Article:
The solution to the conflict in South Sudan lies with committed Christians and the Church rather than the government or international community, the archbishop of the internal province of Bahr el Ghazel has said. Writing in the September edition of Renewal, the province’s quarterly magazine, Archbishop Moses Deng Bol said that the peace would come when Christians acted out Jesus’ teaching on the greatest commandment in Luke Chapter 10.
“According to Jesus my neighbour is anyone who is near me at anytime regardless of their tribe, race or colour, gender, age, height or size,” he said. “In Mathew 7:12 Jesus gave the answer to the question of how do I love my neighbour as myself in what is now known as the golden rule: ‘So whatever you wish that others would do to you, do also to them, for this is the Law and the Prophets.’”
He continued: “So the rule is that you use your own feelings to determine how you treat others. In other words before you do anything to someone else, you ask yourself what if that person was to do it to me, will I like it or not? If not then don’t do it to him or her because he or she will not like it too. If yes then do it because he or she will like it as well.
“This is because all human beings are the same regardless of their tribe, race, colour or gender. This brings us to Genesis 1:26-27 which says that all human beings both male and female are created in God’s image.”
The archbishop said: “the problem of South Sudan therefore is that many of us are Christians by name and by going to church on Sundays but we have not been taught to understand and obey Jesus teachings as he stated in the great commission in Mathew 28:16-end.”
In his message, he wrote about a sermon he preached to village elders near the border of Nuer and Dinka land. “I asked the elders whether any of them would like the Nuer to come to his village and kill him, his wife and children, take his cows and burn his house. They all responded with a big NO.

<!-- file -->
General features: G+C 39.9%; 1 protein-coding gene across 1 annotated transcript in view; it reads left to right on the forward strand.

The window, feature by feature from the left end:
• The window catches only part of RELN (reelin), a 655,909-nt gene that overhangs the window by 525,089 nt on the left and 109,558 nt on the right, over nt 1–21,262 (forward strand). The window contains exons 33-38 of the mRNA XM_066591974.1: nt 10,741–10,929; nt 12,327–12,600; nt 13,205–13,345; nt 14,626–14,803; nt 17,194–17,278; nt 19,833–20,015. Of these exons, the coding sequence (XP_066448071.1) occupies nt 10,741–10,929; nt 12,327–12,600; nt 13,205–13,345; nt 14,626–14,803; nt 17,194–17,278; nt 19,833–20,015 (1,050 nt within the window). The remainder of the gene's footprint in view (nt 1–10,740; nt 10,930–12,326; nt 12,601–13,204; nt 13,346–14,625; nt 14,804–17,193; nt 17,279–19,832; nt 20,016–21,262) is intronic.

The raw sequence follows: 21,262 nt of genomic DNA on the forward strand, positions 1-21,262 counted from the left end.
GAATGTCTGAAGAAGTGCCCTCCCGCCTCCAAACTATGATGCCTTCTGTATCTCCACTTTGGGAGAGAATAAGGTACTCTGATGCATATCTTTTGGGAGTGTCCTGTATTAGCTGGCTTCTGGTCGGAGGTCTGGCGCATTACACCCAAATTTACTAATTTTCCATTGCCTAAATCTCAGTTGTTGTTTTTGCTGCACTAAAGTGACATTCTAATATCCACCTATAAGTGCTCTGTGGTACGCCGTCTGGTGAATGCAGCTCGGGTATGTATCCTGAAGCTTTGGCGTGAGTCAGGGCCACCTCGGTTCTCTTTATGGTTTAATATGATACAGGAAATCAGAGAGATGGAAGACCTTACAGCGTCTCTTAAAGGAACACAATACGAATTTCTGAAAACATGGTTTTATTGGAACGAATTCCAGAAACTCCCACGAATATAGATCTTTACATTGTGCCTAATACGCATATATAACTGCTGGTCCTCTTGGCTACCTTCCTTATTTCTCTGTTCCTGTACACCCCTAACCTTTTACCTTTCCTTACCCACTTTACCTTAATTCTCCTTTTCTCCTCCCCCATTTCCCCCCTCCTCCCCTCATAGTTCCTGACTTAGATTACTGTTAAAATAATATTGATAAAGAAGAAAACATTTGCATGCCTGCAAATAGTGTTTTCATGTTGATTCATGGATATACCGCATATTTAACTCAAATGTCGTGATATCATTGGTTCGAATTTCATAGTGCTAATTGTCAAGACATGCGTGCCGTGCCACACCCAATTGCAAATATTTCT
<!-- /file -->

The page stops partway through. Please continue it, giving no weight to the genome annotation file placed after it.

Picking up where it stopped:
“Then I asked them who among you would like the Nuer to come to Toch (the swampy / grassing area where Nuer and Dinka herders meet during the dry season) stay peacefully performing their Nuer cultural dances and then say goodbye to the Dinka herders during the rainy season as they go back to their villages. All of them said that is what they wanted.
“So I told them to do to the Nuer what they want the Nuer to do to them.”
Afterwards, the village chief asked whether the same message was being preached to Nuer people on the other side of the border. “He said he believed that if the Nuer Bishop was preaching the same message to the Nuer as I was doing to the Dinkas it would take less than two years for the conflict between the Nuer and the Dinka communities to stop without any intervention of the police or army.
“I told the Chief that I believed the Nuer Bishop was preaching the same message to the Nuer and I also believed that the conflict between the Nuer and the Dinka will stop within less than two years if Dinkas obeyed the commandment even if the Nuer Bishop was not preaching the same message on the other side. This is because I believe that Nuer will not attack Dinka villages more than three times if Dinkas were to defend themselves from their attack but not take revenge by attacking Nuer villages also.”
The archbishop reiterated the call by the Episcopal Church of South Sudan for a “genuine and inclusive national dialogue . . . which we hope will address the root the causes of the conflict and find a way forward based on unity in diversity,” adding: “So our role as Christians therefore is to raise awareness among our communities of the importance of respecting the values of other communities if they want other communities to respect their values because this is what the great commandment is all about.”